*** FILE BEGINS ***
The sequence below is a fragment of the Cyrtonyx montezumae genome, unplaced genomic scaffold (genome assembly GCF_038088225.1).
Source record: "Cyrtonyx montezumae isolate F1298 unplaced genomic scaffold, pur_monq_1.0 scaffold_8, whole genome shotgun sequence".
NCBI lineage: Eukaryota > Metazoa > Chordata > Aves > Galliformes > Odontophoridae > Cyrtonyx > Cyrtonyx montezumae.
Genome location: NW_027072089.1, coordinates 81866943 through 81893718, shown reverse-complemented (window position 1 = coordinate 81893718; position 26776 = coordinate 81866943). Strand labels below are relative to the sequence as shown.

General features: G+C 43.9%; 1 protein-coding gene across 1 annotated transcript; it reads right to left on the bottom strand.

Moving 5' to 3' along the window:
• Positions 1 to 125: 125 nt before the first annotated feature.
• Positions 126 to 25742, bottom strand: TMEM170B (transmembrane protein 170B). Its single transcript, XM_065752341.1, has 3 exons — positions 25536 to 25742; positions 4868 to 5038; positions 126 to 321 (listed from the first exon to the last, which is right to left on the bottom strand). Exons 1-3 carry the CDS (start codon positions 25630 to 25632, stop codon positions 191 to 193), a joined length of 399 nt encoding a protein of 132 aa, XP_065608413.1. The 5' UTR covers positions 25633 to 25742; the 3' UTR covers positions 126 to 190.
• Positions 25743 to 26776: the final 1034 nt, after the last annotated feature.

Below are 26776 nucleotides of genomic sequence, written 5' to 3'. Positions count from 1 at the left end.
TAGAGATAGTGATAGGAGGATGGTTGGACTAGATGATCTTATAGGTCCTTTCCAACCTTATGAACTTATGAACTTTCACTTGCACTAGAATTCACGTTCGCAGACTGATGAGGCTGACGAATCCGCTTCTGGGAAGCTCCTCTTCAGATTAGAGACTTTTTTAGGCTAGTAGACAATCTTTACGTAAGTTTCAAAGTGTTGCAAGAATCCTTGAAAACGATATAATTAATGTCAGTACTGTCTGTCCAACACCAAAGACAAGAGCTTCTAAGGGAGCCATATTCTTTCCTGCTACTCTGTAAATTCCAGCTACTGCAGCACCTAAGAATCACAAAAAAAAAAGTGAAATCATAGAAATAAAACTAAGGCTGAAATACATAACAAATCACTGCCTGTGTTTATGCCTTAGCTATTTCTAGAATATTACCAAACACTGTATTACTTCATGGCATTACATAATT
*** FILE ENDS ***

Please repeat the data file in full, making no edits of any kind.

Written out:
The sequence below is a fragment of the Cyrtonyx montezumae genome, unplaced genomic scaffold (genome assembly GCF_038088225.1).
Source record: "Cyrtonyx montezumae isolate F1298 unplaced genomic scaffold, pur_monq_1.0 scaffold_8, whole genome shotgun sequence".
NCBI lineage: Eukaryota > Metazoa > Chordata > Aves > Galliformes > Odontophoridae > Cyrtonyx > Cyrtonyx montezumae.
Genome location: NW_027072089.1, coordinates 81866943 through 81893718, shown reverse-complemented (window position 1 = coordinate 81893718; position 26776 = coordinate 81866943). Strand labels below are relative to the sequence as shown.

General features: G+C 43.9%; 1 protein-coding gene across 1 annotated transcript; it reads right to left on the bottom strand.

Moving 5' to 3' along the window:
• Positions 1 to 125: 125 nt before the first annotated feature.
• Positions 126 to 25742, bottom strand: TMEM170B (transmembrane protein 170B). Its single transcript, XM_065752341.1, has 3 exons — positions 25536 to 25742; positions 4868 to 5038; positions 126 to 321 (listed from the first exon to the last, which is right to left on the bottom strand). Exons 1-3 carry the CDS (start codon positions 25630 to 25632, stop codon positions 191 to 193), a joined length of 399 nt encoding a protein of 132 aa, XP_065608413.1. The 5' UTR covers positions 25633 to 25742; the 3' UTR covers positions 126 to 190.
• Positions 25743 to 26776: the final 1034 nt, after the last annotated feature.

Below are 26776 nucleotides of genomic sequence, written 5' to 3'. Positions count from 1 at the left end.
TAGAGATAGTGATAGGAGGATGGTTGGACTAGATGATCTTATAGGTCCTTTCCAACCTTATGAACTTATGAACTTTCACTTGCACTAGAATTCACGTTCGCAGACTGATGAGGCTGACGAATCCGCTTCTGGGAAGCTCCTCTTCAGATTAGAGACTTTTTTAGGCTAGTAGACAATCTTTACGTAAGTTTCAAAGTGTTGCAAGAATCCTTGAAAACGATATAATTAATGTCAGTACTGTCTGTCCAACACCAAAGACAAGAGCTTCTAAGGGAGCCATATTCTTTCCTGCTACTCTGTAAATTCCAGCTACTGCAGCACCTAAGAATCACAAAAAAAAAAGTGAAATCATAGAAATAAAACTAAGGCTGAAATACATAACAAATCACTGCCTGTGTTTATGCCTTAGCTATTTCTAGAATATTACCAAACACTGTATTACTTCATGGCATTACATAATT